“Hospital bed occupancy may continue to rise slowly for up to two weeks and deaths maybe even for longer.
“We’re going to be well over 1,000 deaths a day, even measured by the date people die rather than the date deaths are reported, before numbers start coming down.”
Prof Ferguson said the total number of deaths in the UK “unfortunately is going to be well over 100,000, there’s nothing we can do about that now”.
Only about 20% of the population has been infected so far, which had resulted in 100,000 deaths, he said.
“So we have to get to very high levels of vaccine coverage in those vulnerable groups before we can reduce the risk of having basically the same number of deaths again.
“If we only get up to 70% coverage in in the elderly, for instance, that still leaves 30% unprotected plus everybody else.
“We can still get a very large epidemic, which unfortunately could kill many, many people, so what the modelling and all the analysis and all the groups feeding into Sage (Scientific Advisory Group for Emergencies) says is, we need to be very cautious in how we relax restrictions and try to ensure we get as high a vaccine coverage as possible.”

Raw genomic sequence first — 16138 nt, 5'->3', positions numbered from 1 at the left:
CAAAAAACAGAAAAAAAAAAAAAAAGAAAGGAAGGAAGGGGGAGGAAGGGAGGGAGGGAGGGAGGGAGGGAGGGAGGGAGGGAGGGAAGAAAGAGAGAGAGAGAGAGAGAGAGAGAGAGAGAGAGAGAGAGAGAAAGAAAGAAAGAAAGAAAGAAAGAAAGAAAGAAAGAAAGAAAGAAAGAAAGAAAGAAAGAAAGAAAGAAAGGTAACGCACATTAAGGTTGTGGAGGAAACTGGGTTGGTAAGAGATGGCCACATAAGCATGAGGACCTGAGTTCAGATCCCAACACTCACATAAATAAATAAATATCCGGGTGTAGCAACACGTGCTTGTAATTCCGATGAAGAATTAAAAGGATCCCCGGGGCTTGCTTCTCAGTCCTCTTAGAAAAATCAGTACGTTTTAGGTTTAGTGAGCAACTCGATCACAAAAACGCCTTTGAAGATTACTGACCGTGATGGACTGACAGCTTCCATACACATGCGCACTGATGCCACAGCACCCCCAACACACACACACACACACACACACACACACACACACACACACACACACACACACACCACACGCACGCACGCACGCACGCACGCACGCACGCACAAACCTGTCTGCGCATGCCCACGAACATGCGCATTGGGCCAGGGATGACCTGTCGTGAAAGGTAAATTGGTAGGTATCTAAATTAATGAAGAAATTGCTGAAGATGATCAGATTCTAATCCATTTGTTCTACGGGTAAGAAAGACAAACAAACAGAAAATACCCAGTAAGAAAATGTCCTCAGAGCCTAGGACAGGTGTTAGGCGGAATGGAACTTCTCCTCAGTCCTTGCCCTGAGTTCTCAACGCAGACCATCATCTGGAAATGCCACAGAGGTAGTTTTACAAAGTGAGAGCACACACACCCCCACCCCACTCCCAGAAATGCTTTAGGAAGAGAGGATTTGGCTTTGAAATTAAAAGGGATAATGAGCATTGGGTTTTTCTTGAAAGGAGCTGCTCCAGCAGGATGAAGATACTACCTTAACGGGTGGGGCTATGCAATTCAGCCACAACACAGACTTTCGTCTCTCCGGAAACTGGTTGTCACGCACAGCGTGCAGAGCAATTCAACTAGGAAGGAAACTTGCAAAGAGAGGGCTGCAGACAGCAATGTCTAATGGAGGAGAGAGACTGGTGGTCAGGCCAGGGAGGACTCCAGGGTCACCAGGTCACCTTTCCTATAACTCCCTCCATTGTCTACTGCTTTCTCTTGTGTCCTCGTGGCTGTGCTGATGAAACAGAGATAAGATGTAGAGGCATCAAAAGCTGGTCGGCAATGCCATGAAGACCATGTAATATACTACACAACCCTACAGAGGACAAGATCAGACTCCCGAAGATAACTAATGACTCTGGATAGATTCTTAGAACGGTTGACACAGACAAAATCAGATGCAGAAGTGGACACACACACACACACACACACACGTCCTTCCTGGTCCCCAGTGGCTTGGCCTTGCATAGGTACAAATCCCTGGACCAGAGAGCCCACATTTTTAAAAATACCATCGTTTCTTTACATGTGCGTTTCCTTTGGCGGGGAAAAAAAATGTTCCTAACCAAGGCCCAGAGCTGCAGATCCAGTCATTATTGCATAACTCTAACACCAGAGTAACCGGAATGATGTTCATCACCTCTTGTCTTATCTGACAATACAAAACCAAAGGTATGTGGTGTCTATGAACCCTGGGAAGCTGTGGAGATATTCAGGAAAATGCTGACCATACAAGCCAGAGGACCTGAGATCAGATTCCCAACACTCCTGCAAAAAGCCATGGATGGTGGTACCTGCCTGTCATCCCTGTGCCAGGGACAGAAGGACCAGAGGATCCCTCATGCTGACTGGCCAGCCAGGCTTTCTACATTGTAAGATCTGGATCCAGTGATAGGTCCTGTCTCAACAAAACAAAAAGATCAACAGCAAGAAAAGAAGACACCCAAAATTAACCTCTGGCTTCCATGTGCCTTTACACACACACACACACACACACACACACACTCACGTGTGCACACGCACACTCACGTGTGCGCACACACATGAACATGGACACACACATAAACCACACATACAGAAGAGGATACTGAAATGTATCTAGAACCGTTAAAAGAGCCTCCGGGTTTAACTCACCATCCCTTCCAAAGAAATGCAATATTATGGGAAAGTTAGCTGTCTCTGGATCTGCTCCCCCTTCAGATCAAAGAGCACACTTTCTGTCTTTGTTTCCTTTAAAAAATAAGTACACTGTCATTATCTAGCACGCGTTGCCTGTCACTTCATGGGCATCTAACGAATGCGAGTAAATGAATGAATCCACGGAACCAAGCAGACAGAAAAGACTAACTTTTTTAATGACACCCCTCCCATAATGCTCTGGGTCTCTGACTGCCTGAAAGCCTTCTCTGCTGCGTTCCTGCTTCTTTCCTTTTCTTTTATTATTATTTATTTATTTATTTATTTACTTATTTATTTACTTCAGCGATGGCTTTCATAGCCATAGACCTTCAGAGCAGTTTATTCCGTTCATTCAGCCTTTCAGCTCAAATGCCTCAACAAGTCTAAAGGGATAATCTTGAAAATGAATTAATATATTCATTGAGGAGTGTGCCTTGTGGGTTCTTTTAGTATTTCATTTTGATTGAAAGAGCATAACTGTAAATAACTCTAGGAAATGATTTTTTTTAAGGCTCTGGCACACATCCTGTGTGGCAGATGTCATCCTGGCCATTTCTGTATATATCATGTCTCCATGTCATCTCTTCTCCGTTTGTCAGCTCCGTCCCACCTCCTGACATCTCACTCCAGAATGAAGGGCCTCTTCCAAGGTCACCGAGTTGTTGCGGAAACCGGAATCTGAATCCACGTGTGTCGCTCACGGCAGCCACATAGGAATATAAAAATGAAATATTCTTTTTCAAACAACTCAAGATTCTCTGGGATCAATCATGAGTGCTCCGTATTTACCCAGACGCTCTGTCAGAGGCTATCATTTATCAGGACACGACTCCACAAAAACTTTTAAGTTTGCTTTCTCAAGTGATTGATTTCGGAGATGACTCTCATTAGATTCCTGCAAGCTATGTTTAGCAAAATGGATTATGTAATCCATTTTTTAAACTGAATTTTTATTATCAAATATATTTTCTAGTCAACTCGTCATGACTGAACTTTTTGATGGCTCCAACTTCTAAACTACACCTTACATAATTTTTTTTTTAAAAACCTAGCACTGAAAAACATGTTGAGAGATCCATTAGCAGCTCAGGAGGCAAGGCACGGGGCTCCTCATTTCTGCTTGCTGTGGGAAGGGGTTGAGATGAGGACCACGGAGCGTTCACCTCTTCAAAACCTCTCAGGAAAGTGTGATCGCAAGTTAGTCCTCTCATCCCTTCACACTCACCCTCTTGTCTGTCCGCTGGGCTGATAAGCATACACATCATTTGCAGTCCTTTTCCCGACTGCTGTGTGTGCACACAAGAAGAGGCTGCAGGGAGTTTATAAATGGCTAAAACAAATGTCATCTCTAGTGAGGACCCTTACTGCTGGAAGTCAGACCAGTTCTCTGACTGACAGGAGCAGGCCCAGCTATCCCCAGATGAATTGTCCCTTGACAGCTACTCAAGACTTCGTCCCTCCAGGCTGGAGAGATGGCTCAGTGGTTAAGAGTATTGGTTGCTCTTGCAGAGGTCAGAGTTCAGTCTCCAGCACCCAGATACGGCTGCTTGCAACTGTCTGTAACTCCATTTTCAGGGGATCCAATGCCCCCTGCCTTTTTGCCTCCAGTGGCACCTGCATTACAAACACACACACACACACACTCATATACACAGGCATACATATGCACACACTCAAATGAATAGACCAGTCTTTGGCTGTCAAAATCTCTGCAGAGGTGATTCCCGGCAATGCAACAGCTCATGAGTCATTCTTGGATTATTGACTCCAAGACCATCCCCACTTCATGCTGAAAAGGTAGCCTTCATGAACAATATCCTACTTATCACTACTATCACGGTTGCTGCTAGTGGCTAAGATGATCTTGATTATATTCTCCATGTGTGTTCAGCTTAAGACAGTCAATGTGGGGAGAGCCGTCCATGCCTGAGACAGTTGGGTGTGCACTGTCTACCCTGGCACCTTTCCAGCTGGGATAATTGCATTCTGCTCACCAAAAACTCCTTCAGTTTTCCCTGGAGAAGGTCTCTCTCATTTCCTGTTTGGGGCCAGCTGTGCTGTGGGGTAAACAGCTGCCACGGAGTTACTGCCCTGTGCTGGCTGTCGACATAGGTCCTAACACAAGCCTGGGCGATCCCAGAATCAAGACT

Asked if there could be restrictions for many months to come, he said: “Yes, and we can’t predict all of these things in advance.
“We couldn’t have predicted this new variant coming up, but the new variant without doubt will make the relaxation of restrictions more difficult because it is substantially more transmissible.
“So it will be a gradual process to the autumn.”
Prof Ferguson suggested that the requirement to isolate after coming into contact with a person with coronavirus could be relaxed for people who have recently had the virus, such as NHS workers, but said this was “a question for policymakers”.
His comments came as some large high street pharmacies, including Boots and Superdrug, began rolling out Covid-19 vaccines.
Six stores across England can administer the jabs from Thursday as the Government aims to hit its target of vaccinating around 15 million of those most at-risk by mid-February.
People who are eligible for a vaccine will be contacted and invited to make an appointment through a new national booking service.